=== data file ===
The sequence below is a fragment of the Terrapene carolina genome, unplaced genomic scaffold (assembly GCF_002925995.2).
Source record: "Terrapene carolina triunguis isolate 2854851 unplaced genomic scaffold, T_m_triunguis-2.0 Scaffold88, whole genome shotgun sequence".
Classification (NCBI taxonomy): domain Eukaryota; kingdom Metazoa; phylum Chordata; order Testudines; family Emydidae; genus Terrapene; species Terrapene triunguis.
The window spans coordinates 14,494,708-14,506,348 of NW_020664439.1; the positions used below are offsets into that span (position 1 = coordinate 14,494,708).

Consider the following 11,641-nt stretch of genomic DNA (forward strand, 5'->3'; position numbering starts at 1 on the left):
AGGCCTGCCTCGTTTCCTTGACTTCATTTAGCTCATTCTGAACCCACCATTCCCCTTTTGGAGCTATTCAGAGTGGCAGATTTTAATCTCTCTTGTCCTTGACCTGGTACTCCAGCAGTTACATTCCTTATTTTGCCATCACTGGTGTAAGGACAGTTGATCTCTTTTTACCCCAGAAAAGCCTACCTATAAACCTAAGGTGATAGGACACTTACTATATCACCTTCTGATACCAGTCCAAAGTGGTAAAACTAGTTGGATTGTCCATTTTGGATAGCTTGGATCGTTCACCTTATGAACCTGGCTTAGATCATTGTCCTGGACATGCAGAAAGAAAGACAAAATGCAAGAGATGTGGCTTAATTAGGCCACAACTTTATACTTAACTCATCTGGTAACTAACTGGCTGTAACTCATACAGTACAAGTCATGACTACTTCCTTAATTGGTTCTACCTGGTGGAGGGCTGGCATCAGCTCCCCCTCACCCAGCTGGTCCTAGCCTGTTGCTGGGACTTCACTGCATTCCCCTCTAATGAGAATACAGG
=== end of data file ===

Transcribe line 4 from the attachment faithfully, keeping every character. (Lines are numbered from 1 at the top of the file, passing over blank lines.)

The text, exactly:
The window spans coordinates 14,494,708-14,506,348 of NW_020664439.1; the positions used below are offsets into that span (position 1 = coordinate 14,494,708).